Professionalism is something that everyone who wants to be good at something needs to strive and plan for every day.
In office life, such professional fundamentals include having an agenda for a meeting, taking notes and making sure there’s someone responsible for recording and monitoring the achievement of agreed actions.
If you’re a runner, being professional isn’t about being elite or a special talent, it’s about creating the conditions to get the most out of your training and athletic potential, however humble or great that may be.
How many times have you looked back at a subpar performance and wondered what went wrong? The professional runner will have the reflective ability to understand and learn from such setbacks. They will also have the information available to perform some analysis of the factors leading up to a setback or equally a spectacular triumph. This brings me to the first bit of professionalism every runner should adopt – the training diary.
Keep a training diary
The runner’s training diary is the most invaluable source of information; it gives an insight into the here and now, but also enables the long-term runner to look back and remember the mix, volume and intensity of training that delivered past success or lead to dismal failure.
So what should you record? It doesn’t need to be War and Peace, but you should note down where you ran, how far, how fast, niggles and any injury concerns, adverse weather conditions and what shoes you were wearing. The latter gives you an indication of wear and tear, but also gives you a feel for which shoe model suits you best – I always recommend runners rotate their shoes.
All of that should take no more than a few seconds to record after you get back from your running training – I personally adopt a low-tech approach, keeping an old-fashioned week to a page diary, others prefer technology and include data collected from the GPS unit and/or heart rate monitor. If you’re training particularly hard it’s worth recording your resting pulse rate first thing in the morning – a higher than normal reading is an indication of over-training and the need for a rest or an easier day or two.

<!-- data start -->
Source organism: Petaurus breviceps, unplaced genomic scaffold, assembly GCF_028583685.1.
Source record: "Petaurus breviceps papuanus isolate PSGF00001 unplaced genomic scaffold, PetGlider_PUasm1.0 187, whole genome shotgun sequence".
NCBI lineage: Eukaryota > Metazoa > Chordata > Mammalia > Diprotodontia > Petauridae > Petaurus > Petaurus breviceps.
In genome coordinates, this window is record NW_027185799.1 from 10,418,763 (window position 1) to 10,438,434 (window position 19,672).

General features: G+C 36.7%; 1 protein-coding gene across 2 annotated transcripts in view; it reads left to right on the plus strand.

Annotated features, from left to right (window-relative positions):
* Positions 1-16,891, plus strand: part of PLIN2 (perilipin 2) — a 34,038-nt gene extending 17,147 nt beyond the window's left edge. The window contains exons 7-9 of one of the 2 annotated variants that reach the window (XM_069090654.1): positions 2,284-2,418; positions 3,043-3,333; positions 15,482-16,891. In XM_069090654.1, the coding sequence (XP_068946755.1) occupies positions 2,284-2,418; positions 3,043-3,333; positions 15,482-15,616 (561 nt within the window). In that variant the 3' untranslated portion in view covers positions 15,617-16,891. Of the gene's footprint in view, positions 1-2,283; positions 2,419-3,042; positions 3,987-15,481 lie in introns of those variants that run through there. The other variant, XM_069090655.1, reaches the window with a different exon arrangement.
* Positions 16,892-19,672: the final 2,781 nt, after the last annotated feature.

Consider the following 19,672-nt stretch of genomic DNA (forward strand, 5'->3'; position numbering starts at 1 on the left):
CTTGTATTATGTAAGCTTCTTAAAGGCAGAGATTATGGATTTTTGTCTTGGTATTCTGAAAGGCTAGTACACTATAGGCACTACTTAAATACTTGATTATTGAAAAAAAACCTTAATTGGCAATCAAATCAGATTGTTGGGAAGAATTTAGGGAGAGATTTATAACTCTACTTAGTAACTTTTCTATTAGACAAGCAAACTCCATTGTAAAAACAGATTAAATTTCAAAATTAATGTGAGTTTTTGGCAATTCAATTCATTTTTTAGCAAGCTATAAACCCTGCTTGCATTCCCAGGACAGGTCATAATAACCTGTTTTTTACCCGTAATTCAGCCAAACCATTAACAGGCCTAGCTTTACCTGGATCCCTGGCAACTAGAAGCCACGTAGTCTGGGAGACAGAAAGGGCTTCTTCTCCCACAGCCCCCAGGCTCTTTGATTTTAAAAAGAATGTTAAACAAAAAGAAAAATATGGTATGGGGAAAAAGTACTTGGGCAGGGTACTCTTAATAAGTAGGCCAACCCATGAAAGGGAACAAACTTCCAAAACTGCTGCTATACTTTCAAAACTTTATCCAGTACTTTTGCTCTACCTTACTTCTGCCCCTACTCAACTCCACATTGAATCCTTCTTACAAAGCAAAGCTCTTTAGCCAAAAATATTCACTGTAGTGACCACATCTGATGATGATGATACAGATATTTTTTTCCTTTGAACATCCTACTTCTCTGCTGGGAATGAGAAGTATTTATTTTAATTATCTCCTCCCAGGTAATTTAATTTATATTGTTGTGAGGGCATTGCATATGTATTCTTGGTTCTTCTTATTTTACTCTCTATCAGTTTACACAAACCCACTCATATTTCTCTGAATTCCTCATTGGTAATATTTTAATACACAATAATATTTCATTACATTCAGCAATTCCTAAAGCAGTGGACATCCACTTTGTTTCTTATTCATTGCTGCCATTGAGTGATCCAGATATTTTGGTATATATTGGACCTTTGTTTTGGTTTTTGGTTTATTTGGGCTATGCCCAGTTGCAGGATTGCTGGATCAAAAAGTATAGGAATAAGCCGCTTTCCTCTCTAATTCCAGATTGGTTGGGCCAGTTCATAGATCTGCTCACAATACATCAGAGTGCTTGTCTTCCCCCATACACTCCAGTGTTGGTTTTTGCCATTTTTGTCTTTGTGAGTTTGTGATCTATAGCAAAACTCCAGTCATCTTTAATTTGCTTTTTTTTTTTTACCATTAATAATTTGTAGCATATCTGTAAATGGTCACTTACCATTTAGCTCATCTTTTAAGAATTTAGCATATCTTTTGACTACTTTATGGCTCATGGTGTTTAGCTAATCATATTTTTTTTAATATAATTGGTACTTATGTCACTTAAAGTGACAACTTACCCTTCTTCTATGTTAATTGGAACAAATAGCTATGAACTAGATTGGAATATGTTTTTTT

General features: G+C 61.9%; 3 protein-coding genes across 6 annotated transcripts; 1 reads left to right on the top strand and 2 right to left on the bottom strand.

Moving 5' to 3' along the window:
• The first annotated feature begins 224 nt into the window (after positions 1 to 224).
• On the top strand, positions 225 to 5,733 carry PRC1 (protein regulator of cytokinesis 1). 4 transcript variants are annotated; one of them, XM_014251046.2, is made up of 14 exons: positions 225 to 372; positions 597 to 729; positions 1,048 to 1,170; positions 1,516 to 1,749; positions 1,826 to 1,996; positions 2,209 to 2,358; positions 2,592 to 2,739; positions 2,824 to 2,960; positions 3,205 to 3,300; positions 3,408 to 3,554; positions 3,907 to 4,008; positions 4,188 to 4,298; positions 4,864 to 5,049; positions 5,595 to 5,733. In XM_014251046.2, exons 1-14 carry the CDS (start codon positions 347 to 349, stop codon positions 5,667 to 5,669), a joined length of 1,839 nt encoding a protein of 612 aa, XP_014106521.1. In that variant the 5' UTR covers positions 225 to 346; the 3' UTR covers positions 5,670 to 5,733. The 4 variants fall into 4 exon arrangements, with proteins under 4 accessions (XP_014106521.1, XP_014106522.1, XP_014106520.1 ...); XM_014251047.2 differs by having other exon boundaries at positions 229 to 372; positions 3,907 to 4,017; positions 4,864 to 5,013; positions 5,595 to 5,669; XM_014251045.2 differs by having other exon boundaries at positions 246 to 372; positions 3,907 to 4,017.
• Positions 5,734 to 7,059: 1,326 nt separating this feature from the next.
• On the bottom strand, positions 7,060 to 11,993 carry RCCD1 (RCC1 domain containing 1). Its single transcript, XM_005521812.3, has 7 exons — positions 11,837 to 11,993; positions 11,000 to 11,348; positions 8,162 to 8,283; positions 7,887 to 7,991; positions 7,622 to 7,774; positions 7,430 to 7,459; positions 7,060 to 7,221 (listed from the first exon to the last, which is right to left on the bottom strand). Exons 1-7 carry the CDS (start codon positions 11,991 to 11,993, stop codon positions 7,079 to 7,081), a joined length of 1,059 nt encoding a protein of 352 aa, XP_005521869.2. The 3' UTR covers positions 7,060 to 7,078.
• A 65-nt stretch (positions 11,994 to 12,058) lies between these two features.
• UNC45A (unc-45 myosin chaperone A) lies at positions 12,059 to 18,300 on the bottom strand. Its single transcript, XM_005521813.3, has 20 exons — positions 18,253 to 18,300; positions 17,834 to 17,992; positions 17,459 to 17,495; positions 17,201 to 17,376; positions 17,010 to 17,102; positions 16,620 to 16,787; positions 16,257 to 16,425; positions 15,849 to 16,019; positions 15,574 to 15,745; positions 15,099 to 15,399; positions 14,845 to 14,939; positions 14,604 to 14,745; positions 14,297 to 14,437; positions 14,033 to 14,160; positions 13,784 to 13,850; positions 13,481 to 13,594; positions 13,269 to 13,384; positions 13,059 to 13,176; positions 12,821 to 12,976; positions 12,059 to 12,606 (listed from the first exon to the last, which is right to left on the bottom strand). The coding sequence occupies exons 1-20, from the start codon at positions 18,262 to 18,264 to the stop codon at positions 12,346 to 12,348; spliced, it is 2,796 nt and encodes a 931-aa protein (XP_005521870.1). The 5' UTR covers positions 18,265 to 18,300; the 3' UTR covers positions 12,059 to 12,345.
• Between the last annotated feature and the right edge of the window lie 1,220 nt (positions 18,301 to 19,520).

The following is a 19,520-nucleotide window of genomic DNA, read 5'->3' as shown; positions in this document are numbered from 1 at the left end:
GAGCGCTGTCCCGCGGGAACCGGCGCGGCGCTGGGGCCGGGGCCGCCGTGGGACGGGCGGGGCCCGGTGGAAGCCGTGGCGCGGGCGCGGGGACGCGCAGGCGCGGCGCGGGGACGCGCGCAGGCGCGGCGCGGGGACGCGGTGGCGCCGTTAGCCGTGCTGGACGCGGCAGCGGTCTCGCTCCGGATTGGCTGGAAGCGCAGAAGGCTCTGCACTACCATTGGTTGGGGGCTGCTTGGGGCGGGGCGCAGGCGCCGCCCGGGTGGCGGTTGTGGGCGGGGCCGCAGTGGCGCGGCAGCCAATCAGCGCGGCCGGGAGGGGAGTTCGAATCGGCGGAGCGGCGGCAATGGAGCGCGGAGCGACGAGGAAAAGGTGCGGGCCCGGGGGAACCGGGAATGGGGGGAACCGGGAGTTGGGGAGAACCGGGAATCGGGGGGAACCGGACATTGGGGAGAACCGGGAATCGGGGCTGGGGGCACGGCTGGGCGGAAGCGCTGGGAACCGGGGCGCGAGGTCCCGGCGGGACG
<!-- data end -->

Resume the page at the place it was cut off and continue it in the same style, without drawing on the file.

Race day routine
Just like rushing to a meeting or presentation isn’t conducive to producing your best work, arriving at your goal race short of time and in a flap won’t help your running performance. Experimenting with and then sticking with a successful routine is a good idea, but you’ll always need to be a bit flexible to deal with some curve balls that can be thrown your way be race organisers. Getting there well in advance of the start time is the best defence against these last minute hiccoughs.
Warming up is something that individuals respond to differently, but the pros give themselves enough time to put in some easy jogging (10-15 minutes) and then a few just below or at race pace surges to get the body functioning at the level required for racing. Try and finish this about five to 10 minutes before your race – but if you’re stuck sardine-like with a thousand other runners in a big city fun run then clear a space and do a few body weight squats or jog on the spot to keep warm.
The warm up becomes more important over shorter distances, such as five kilometers; without the warm-up your body goes into shock in the early stages and the first few minutes of the race are unnecessarily uncomfortable. On the other hand if you’re running a marathon or a low key half-marathon then consider the first few kilometers as your warm-up. Starting easy and finding your rhythm in these long races is important and long elaborate warm-ups for these events deplete your energy reserves needed to reach the finish line in good shape.
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So being a pro is something every serious runner should aspire to. I’ve covered only two aspects here, but there are so many other basics that you can use to obtain small improvements over time – take the time to research and implement these into your running life.